Often when developing software such as websites, windows ( or any other operative system for that matter ) programs, the begining of the progress is quite simple; you have your ideas and may have some thoughts about how to implement everything. But what often is forgot when developing software is the importance of thinking ahead, thus, planning for a larger software that you have in mind.
For an example, when i started developing SmartIT Invoice i thought of it as a software that would generally help me organize my small amount of invoices. But as the years pass my company grows bigger and bigger and once im up to n-numbers of invoices, a simple List View won’t be sufficient. Therefore after implementing my Invoice software, i started thinking about how i could change everything and structure the code for helping me in the future. I had in mind that i might not always want to use the Windows Graphical Interface for input and output so as i always do, i seperate the Design code from the Logical Code. This meaning that my application has three layers. Them being:
- Application Layer, code for display, handling window events
- Logic data layer, database connections, objects
- Data layer, this being the database with functions, views and procedures
By having these three layers i can easily change one of the layers without changing the next. Of course this is not entierly true, i would have to change some parts in the Logic Data Layer if i changed the DBMS. I would however not have to change that much if i just changed the behaviour of a Stored procedure.
Again takng my Invoice softwre as an example, i recently released a software called Webexpress.nu which allows customers to create their own website and for this i need somewhat of a payment system. Of course using Credit card payments is nice and easy but not entierly nessesary. So by just adapting my Webste to the current Logic Data Layer of my SmartIT Invoice software, i could easily get an intergration that allowed me to create customer invoices that pops up on the user account, when they are online on the page of course and even directly to my software, withouth any adjustments in the Data Layer or in my Windows Software.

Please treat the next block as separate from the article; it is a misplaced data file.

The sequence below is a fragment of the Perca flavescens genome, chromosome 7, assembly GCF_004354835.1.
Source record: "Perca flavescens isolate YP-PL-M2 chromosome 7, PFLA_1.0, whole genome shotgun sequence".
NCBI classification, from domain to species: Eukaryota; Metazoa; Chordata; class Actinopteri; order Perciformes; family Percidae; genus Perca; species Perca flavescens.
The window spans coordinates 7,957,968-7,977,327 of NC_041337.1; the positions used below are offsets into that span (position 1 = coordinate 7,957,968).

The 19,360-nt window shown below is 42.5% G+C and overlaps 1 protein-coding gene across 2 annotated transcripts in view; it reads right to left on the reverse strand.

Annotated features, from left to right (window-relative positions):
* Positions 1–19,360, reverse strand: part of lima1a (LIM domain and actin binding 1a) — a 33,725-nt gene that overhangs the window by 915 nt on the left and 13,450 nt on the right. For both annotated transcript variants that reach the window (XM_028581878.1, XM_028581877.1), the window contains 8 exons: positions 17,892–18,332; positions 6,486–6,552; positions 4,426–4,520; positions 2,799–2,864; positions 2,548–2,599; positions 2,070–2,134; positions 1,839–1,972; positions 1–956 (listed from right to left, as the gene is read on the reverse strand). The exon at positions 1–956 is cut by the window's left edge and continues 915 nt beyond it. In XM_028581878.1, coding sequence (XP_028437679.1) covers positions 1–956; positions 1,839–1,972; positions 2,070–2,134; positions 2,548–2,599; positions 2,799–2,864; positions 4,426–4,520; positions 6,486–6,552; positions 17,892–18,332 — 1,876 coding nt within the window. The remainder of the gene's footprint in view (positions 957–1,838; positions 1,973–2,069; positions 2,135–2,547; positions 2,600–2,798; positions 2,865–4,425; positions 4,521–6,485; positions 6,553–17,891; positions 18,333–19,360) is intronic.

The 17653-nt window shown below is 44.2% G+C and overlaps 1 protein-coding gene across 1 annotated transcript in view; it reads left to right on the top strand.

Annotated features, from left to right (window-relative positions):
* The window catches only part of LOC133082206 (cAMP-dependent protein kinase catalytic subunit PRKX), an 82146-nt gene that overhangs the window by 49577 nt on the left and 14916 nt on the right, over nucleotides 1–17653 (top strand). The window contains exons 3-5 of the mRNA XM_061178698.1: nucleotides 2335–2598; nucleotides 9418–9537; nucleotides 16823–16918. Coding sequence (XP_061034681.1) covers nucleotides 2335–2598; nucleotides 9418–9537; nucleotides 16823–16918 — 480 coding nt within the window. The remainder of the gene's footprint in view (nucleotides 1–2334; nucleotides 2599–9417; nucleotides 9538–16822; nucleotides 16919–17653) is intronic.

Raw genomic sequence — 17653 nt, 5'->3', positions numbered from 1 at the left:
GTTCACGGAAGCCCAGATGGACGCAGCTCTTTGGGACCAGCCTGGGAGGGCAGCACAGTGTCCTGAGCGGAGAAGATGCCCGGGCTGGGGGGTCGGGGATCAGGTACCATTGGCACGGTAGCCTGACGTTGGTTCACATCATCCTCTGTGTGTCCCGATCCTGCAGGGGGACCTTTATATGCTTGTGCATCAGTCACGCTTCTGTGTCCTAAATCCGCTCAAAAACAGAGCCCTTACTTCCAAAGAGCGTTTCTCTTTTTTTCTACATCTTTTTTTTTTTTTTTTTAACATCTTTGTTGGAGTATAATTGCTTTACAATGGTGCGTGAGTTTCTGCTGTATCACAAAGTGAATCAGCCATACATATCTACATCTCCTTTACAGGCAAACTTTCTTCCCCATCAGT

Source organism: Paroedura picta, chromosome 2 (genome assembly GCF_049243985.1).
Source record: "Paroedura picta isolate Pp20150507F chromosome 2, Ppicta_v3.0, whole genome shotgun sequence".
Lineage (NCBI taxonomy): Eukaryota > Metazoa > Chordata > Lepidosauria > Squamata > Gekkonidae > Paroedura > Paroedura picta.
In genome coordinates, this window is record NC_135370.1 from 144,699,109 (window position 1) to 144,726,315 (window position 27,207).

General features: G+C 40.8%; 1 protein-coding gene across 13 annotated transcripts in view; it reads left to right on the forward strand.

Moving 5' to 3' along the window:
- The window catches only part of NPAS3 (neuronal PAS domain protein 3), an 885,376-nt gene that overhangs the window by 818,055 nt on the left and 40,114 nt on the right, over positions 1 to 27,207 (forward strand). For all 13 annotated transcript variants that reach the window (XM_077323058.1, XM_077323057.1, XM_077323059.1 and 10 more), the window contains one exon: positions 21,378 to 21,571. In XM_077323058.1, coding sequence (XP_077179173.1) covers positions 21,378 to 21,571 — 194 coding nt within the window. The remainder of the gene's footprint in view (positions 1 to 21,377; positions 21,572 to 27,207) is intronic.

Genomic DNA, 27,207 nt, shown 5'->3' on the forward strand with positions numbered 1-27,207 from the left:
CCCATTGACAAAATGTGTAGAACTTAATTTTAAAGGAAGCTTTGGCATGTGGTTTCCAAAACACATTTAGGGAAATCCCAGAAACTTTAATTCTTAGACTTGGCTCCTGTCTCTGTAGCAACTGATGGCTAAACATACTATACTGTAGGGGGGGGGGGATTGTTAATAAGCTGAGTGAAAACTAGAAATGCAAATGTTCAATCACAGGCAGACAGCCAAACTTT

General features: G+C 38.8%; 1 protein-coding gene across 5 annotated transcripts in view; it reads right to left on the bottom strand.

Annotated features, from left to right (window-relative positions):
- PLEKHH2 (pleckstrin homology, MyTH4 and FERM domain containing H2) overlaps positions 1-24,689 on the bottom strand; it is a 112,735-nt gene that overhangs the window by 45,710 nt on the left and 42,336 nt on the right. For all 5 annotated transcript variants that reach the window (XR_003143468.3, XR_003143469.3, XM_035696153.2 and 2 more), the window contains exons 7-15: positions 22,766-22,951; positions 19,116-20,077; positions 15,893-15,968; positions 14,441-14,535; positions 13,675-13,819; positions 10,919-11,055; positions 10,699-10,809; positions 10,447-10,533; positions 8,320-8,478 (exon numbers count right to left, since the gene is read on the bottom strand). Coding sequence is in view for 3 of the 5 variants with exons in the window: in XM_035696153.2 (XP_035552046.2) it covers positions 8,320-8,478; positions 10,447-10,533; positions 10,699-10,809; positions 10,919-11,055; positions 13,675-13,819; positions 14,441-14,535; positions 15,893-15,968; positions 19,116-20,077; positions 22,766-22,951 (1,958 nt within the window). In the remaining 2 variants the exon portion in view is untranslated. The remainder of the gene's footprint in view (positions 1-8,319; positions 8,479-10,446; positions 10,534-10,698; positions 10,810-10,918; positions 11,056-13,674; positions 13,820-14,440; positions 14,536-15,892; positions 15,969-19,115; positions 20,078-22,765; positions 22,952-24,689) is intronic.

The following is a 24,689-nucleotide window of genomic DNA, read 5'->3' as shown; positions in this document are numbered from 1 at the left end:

This proves the point that well structured code and seperate layers will help you along the way of program development.
As a side note the Data Layer in this case is a Windows DLL with .NET 3.5 code which makes it even easier to implement when the website itself is asp.net with .net 3.5.
There are a lot of good design guidelines out there which will help you structure your software better and help you understand how to always follow a pattern. A pattern doesn’t, in my point of view, have to be a pattern like Singelton etc, it can by any means be a way for yourself to regocnize your own code, thus following a pattern. Example, i often tend to use m_ before member variables and write all functions and access methods with a capital letter.
Have fun programming!
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So starting school in a couple of weeks and being told that you wont get any “allowance” from the state makes you think twice about your current situtation. Not that this has anything ( directly ) to do with o-notation. However this is how i forced myself into learning it. I have to re-take an exam in Algorithms and Datastructures this upcoming week and i want to share my experience in big o-notation.
So basicly we have an array, a list of some sort and somehow we need to go through each element in this list. Having ‘n’ elements we need to create some kind of look like this:
void walkList(int numbers)
for ( int i = 0 ; i < numbers.lenght(); i ++ )
Now this will print all the elements contained in the list of numbers. Lets look at this from a time complexity way, 4 constant operations these being:
- function input
- int i assignment